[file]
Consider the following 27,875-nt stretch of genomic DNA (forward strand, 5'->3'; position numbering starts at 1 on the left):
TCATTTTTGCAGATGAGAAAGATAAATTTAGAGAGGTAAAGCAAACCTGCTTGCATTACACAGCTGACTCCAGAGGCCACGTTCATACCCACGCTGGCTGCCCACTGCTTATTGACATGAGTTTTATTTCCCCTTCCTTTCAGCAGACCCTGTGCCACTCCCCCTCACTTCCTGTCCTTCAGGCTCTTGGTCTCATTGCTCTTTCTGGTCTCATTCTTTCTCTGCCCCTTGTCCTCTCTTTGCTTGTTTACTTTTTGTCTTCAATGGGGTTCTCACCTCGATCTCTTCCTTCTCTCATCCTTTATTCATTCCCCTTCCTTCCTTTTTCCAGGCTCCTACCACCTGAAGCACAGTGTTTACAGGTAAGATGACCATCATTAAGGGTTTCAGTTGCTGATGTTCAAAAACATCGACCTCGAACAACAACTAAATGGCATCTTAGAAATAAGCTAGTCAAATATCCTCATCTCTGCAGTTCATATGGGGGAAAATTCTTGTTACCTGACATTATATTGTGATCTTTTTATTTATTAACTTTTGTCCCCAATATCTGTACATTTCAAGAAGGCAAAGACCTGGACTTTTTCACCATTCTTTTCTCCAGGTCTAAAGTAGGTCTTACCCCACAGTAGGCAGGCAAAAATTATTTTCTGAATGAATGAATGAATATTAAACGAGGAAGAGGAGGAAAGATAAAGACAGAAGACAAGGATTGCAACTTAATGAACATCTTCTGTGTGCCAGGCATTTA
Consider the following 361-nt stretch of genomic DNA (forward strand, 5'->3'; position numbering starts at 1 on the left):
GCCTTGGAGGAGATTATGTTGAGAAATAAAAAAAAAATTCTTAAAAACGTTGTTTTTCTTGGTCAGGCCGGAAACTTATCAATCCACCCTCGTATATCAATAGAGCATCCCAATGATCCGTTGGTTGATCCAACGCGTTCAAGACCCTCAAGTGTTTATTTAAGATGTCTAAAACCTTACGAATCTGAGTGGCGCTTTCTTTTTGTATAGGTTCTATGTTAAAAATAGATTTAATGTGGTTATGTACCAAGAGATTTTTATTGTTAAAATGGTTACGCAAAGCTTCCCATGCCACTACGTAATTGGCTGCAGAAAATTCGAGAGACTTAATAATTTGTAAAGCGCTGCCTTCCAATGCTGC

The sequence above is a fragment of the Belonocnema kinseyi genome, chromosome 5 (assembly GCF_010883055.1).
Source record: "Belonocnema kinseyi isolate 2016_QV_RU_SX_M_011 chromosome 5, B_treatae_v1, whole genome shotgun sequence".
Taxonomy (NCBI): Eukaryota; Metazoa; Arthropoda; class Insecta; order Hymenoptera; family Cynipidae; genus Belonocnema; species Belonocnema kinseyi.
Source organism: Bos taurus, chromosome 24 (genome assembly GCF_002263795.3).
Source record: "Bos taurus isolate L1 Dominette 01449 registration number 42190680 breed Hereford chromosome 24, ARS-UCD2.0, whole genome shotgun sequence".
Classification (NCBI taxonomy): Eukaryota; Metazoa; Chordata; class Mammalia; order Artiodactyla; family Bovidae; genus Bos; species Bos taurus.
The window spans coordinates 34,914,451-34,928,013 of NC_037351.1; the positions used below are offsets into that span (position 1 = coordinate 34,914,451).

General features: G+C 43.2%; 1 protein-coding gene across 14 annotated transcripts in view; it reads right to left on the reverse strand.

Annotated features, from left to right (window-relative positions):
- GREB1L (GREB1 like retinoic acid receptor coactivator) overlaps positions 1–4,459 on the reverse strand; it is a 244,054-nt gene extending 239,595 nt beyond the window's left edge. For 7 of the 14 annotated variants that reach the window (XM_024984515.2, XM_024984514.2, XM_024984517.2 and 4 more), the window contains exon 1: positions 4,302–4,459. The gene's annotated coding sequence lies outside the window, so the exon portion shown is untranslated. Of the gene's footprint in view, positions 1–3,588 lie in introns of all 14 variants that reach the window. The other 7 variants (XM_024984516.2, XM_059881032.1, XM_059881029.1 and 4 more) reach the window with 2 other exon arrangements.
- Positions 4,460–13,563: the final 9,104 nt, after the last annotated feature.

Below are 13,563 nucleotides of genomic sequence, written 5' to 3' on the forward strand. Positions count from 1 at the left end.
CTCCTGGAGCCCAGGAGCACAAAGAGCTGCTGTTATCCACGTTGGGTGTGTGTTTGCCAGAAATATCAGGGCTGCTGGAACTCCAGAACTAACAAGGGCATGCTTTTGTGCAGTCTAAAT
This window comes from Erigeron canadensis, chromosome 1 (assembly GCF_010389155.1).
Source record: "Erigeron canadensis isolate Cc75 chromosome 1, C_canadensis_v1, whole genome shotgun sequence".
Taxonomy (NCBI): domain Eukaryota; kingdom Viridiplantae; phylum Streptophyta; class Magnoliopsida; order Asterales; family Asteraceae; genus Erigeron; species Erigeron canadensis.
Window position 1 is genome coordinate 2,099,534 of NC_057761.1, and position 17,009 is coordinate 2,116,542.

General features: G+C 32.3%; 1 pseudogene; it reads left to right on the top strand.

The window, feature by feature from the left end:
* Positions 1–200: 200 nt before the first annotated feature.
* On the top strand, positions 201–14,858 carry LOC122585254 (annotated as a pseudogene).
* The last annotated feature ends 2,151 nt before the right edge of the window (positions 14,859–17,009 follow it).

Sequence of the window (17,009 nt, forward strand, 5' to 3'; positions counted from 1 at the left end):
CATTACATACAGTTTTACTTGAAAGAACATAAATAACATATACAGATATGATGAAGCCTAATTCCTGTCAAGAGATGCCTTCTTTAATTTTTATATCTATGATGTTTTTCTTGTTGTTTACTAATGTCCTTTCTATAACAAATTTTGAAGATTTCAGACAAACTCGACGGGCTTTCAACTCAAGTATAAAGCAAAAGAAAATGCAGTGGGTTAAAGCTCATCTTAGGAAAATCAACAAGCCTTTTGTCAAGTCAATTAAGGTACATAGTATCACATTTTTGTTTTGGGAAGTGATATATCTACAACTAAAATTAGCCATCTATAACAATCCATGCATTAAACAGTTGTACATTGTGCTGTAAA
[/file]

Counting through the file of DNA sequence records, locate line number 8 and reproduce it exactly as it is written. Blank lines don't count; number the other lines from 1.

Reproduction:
Source organism: Bos taurus, chromosome 24 (genome assembly GCF_002263795.3).